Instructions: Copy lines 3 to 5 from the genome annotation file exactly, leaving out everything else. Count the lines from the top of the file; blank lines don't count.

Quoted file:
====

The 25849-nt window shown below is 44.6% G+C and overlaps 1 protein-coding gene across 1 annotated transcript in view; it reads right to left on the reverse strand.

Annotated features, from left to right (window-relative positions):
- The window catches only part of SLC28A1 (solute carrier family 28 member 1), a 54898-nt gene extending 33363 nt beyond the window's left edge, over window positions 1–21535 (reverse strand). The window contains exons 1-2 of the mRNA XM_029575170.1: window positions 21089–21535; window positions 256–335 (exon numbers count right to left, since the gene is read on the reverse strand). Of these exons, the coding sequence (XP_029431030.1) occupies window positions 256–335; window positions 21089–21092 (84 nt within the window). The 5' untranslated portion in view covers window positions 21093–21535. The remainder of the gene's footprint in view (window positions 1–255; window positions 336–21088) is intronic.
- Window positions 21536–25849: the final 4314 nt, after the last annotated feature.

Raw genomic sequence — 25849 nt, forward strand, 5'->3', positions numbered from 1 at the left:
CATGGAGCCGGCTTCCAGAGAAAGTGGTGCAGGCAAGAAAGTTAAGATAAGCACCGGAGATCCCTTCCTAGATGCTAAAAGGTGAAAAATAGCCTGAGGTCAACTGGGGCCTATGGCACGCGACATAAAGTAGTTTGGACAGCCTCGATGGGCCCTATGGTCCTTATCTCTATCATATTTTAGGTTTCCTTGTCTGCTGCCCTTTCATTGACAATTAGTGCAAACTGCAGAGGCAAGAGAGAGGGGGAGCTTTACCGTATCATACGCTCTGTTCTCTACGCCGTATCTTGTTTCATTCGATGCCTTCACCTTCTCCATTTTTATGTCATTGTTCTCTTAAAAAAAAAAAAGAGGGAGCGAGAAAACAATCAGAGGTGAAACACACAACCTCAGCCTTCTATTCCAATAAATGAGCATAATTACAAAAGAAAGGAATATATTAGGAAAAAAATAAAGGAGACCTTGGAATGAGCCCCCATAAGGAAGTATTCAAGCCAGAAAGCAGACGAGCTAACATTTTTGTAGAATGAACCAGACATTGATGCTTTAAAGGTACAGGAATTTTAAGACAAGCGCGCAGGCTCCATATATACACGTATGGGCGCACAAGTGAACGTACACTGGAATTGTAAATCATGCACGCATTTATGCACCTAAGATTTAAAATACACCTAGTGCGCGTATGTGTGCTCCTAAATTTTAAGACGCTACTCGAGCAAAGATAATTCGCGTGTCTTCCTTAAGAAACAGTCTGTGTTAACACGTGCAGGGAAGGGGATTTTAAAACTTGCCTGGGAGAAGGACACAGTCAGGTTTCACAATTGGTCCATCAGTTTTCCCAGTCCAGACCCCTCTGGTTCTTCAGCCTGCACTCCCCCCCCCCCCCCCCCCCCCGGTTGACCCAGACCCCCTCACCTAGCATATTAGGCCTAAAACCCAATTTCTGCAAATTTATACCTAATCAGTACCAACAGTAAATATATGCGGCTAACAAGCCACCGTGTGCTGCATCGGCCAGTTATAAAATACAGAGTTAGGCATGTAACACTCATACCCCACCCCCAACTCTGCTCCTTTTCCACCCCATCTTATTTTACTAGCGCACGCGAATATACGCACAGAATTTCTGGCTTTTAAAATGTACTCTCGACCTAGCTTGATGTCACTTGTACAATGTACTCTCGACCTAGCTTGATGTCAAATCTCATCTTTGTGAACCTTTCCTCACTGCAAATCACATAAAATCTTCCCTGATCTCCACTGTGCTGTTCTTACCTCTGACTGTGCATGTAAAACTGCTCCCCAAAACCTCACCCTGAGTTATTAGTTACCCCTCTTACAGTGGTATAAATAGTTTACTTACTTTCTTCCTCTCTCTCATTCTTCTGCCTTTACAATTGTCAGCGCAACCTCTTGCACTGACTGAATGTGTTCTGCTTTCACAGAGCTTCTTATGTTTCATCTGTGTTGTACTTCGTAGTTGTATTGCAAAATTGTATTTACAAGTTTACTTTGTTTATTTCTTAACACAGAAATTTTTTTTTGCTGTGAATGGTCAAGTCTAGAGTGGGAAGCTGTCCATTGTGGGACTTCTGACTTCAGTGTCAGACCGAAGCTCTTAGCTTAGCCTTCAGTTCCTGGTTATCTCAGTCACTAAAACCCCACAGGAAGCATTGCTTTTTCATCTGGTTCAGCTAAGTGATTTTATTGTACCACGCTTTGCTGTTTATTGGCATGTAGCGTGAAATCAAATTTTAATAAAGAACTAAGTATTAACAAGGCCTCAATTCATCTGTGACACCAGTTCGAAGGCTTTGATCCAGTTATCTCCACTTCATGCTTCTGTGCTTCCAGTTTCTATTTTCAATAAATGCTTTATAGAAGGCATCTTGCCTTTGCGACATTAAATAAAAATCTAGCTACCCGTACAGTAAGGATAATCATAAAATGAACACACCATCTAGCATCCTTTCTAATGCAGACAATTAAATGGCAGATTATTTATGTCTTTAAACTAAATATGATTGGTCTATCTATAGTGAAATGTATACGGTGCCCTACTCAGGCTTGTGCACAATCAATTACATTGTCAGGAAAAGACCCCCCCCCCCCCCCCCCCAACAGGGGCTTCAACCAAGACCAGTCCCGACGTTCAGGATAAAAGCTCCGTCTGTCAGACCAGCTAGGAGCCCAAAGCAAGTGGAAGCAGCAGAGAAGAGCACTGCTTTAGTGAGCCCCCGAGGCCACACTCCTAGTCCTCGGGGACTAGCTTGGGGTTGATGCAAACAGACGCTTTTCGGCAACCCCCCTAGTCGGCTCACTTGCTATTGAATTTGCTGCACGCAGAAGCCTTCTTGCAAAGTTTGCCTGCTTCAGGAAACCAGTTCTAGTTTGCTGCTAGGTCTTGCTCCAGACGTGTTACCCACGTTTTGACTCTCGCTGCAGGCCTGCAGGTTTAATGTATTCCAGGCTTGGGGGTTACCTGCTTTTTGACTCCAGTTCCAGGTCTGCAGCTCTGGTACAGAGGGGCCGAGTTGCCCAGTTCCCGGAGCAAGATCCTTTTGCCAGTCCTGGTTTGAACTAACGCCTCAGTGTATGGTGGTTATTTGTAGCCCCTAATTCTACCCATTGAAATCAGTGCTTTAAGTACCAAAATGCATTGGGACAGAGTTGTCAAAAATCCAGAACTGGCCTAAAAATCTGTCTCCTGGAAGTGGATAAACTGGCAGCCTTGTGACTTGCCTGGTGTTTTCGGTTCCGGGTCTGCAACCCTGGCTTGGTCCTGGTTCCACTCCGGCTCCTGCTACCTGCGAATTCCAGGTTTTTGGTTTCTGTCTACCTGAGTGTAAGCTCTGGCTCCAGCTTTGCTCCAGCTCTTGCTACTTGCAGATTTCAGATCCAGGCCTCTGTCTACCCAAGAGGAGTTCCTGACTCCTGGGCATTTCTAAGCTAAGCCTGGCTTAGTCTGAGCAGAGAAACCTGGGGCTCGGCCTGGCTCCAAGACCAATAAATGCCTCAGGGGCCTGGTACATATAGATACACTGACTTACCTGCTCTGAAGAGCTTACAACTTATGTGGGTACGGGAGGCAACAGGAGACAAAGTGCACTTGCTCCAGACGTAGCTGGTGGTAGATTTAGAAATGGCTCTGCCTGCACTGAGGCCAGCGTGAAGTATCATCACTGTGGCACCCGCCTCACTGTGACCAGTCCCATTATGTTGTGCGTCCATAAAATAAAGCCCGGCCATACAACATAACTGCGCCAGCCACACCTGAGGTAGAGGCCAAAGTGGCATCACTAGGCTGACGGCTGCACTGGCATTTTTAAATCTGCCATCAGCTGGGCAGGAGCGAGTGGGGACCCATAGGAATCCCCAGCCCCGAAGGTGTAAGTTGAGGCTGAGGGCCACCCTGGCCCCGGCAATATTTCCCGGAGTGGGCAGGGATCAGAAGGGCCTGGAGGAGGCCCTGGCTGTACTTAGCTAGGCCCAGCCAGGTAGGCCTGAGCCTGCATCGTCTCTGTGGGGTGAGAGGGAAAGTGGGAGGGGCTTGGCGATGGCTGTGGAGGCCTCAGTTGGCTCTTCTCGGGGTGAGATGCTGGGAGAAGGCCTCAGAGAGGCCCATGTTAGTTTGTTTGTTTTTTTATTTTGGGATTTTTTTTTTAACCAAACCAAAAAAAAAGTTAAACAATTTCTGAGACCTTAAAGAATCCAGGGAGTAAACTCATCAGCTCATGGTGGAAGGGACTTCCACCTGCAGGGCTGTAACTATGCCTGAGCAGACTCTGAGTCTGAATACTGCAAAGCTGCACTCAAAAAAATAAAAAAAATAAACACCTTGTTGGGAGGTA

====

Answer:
- The window catches only part of SLC28A1 (solute carrier family 28 member 1), a 54898-nt gene extending 33363 nt beyond the window's left edge, over window positions 1–21535 (reverse strand). The window contains exons 1-2 of the mRNA XM_029575170.1: window positions 21089–21535; window positions 256–335 (exon numbers count right to left, since the gene is read on the reverse strand). Of these exons, the coding sequence (XP_029431030.1) occupies window positions 256–335; window positions 21089–21092 (84 nt within the window). The 5' untranslated portion in view covers window positions 21093–21535. The remainder of the gene's footprint in view (window positions 1–255; window positions 336–21088) is intronic.
- Window positions 21536–25849: the final 4314 nt, after the last annotated feature.

Raw genomic sequence — 25849 nt, forward strand, 5'->3', positions numbered from 1 at the left: